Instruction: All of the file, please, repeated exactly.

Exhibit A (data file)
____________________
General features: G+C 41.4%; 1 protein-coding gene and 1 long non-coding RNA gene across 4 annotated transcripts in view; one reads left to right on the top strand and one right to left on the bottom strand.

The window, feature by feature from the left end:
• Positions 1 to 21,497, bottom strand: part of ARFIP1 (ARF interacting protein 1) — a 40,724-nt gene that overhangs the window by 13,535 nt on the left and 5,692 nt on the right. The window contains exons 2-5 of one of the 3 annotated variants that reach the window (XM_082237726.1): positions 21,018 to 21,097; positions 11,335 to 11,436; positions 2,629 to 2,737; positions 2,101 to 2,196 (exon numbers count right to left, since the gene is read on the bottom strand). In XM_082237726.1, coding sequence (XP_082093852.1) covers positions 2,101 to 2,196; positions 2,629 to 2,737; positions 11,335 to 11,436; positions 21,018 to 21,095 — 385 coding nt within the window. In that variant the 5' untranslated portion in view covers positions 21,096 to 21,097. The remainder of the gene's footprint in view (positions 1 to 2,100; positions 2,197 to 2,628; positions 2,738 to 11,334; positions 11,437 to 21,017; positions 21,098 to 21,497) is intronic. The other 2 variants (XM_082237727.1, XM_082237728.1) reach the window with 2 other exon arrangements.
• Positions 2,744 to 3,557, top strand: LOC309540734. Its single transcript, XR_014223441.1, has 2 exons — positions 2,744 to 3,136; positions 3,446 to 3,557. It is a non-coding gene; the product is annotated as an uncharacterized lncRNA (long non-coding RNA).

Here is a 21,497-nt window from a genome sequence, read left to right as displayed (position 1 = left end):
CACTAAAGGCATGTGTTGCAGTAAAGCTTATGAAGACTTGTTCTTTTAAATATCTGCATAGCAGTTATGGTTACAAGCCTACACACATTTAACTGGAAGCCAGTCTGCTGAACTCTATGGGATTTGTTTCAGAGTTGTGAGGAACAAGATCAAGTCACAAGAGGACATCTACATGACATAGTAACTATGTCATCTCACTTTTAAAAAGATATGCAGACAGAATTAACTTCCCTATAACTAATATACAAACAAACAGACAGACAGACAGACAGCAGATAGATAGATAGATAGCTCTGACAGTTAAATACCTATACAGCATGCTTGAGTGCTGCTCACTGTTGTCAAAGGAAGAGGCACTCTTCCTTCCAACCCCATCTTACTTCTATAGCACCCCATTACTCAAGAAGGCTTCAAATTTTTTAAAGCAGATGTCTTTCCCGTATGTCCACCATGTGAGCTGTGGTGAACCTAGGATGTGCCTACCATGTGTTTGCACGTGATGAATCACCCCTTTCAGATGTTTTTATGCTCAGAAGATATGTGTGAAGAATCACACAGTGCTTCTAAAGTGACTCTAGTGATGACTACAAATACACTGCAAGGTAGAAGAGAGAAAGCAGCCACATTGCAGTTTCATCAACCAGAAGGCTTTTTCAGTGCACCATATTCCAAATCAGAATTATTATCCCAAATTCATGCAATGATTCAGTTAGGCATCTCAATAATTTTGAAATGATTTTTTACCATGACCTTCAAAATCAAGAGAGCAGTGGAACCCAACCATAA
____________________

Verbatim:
General features: G+C 41.4%; 1 protein-coding gene and 1 long non-coding RNA gene across 4 annotated transcripts in view; one reads left to right on the top strand and one right to left on the bottom strand.

The window, feature by feature from the left end:
• Positions 1 to 21,497, bottom strand: part of ARFIP1 (ARF interacting protein 1) — a 40,724-nt gene that overhangs the window by 13,535 nt on the left and 5,692 nt on the right. The window contains exons 2-5 of one of the 3 annotated variants that reach the window (XM_082237726.1): positions 21,018 to 21,097; positions 11,335 to 11,436; positions 2,629 to 2,737; positions 2,101 to 2,196 (exon numbers count right to left, since the gene is read on the bottom strand). In XM_082237726.1, coding sequence (XP_082093852.1) covers positions 2,101 to 2,196; positions 2,629 to 2,737; positions 11,335 to 11,436; positions 21,018 to 21,095 — 385 coding nt within the window. In that variant the 5' untranslated portion in view covers positions 21,096 to 21,097. The remainder of the gene's footprint in view (positions 1 to 2,100; positions 2,197 to 2,628; positions 2,738 to 11,334; positions 11,437 to 21,017; positions 21,098 to 21,497) is intronic. The other 2 variants (XM_082237727.1, XM_082237728.1) reach the window with 2 other exon arrangements.
• Positions 2,744 to 3,557, top strand: LOC309540734. Its single transcript, XR_014223441.1, has 2 exons — positions 2,744 to 3,136; positions 3,446 to 3,557. It is a non-coding gene; the product is annotated as an uncharacterized lncRNA (long non-coding RNA).

Here is a 21,497-nt window from a genome sequence, read left to right as displayed (position 1 = left end):
CACTAAAGGCATGTGTTGCAGTAAAGCTTATGAAGACTTGTTCTTTTAAATATCTGCATAGCAGTTATGGTTACAAGCCTACACACATTTAACTGGAAGCCAGTCTGCTGAACTCTATGGGATTTGTTTCAGAGTTGTGAGGAACAAGATCAAGTCACAAGAGGACATCTACATGACATAGTAACTATGTCATCTCACTTTTAAAAAGATATGCAGACAGAATTAACTTCCCTATAACTAATATACAAACAAACAGACAGACAGACAGACAGCAGATAGATAGATAGATAGCTCTGACAGTTAAATACCTATACAGCATGCTTGAGTGCTGCTCACTGTTGTCAAAGGAAGAGGCACTCTTCCTTCCAACCCCATCTTACTTCTATAGCACCCCATTACTCAAGAAGGCTTCAAATTTTTTAAAGCAGATGTCTTTCCCGTATGTCCACCATGTGAGCTGTGGTGAACCTAGGATGTGCCTACCATGTGTTTGCACGTGATGAATCACCCCTTTCAGATGTTTTTATGCTCAGAAGATATGTGTGAAGAATCACACAGTGCTTCTAAAGTGACTCTAGTGATGACTACAAATACACTGCAAGGTAGAAGAGAGAAAGCAGCCACATTGCAGTTTCATCAACCAGAAGGCTTTTTCAGTGCACCATATTCCAAATCAGAATTATTATCCCAAATTCATGCAATGATTCAGTTAGGCATCTCAATAATTTTGAAATGATTTTTTACCATGACCTTCAAAATCAAGAGAGCAGTGGAACCCAACCATAA